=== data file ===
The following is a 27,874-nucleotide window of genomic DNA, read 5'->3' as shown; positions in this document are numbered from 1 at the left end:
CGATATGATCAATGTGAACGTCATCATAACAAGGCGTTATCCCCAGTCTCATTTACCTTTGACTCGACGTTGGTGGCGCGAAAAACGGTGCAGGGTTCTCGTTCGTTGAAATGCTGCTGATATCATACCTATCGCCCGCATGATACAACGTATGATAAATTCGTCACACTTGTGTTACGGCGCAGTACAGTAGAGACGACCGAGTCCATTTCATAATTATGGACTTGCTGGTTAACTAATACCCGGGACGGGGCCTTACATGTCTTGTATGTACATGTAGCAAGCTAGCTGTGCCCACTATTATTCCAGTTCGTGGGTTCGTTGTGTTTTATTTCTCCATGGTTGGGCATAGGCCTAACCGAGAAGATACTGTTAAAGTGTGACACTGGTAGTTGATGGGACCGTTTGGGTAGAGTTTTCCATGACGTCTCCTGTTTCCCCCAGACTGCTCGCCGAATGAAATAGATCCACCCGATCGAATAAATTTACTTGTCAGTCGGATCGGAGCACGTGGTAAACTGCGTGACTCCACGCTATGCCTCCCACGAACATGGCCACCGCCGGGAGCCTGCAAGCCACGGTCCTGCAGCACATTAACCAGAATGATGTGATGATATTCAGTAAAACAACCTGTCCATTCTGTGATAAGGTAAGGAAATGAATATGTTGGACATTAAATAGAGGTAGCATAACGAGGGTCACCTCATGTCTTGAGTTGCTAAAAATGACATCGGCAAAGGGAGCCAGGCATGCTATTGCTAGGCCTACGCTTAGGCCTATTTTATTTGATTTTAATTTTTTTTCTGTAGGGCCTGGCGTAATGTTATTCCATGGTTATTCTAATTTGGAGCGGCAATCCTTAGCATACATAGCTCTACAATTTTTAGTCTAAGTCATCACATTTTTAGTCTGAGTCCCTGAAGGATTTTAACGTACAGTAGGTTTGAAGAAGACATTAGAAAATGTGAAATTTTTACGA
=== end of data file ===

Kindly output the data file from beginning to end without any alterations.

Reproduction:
The following is a 27,874-nucleotide window of genomic DNA, read 5'->3' as shown; positions in this document are numbered from 1 at the left end:
CGATATGATCAATGTGAACGTCATCATAACAAGGCGTTATCCCCAGTCTCATTTACCTTTGACTCGACGTTGGTGGCGCGAAAAACGGTGCAGGGTTCTCGTTCGTTGAAATGCTGCTGATATCATACCTATCGCCCGCATGATACAACGTATGATAAATTCGTCACACTTGTGTTACGGCGCAGTACAGTAGAGACGACCGAGTCCATTTCATAATTATGGACTTGCTGGTTAACTAATACCCGGGACGGGGCCTTACATGTCTTGTATGTACATGTAGCAAGCTAGCTGTGCCCACTATTATTCCAGTTCGTGGGTTCGTTGTGTTTTATTTCTCCATGGTTGGGCATAGGCCTAACCGAGAAGATACTGTTAAAGTGTGACACTGGTAGTTGATGGGACCGTTTGGGTAGAGTTTTCCATGACGTCTCCTGTTTCCCCCAGACTGCTCGCCGAATGAAATAGATCCACCCGATCGAATAAATTTACTTGTCAGTCGGATCGGAGCACGTGGTAAACTGCGTGACTCCACGCTATGCCTCCCACGAACATGGCCACCGCCGGGAGCCTGCAAGCCACGGTCCTGCAGCACATTAACCAGAATGATGTGATGATATTCAGTAAAACAACCTGTCCATTCTGTGATAAGGTAAGGAAATGAATATGTTGGACATTAAATAGAGGTAGCATAACGAGGGTCACCTCATGTCTTGAGTTGCTAAAAATGACATCGGCAAAGGGAGCCAGGCATGCTATTGCTAGGCCTACGCTTAGGCCTATTTTATTTGATTTTAATTTTTTTTCTGTAGGGCCTGGCGTAATGTTATTCCATGGTTATTCTAATTTGGAGCGGCAATCCTTAGCATACATAGCTCTACAATTTTTAGTCTAAGTCATCACATTTTTAGTCTGAGTCCCTGAAGGATTTTAACGTACAGTAGGTTTGAAGAAGACATTAGAAAATGTGAAATTTTTACGA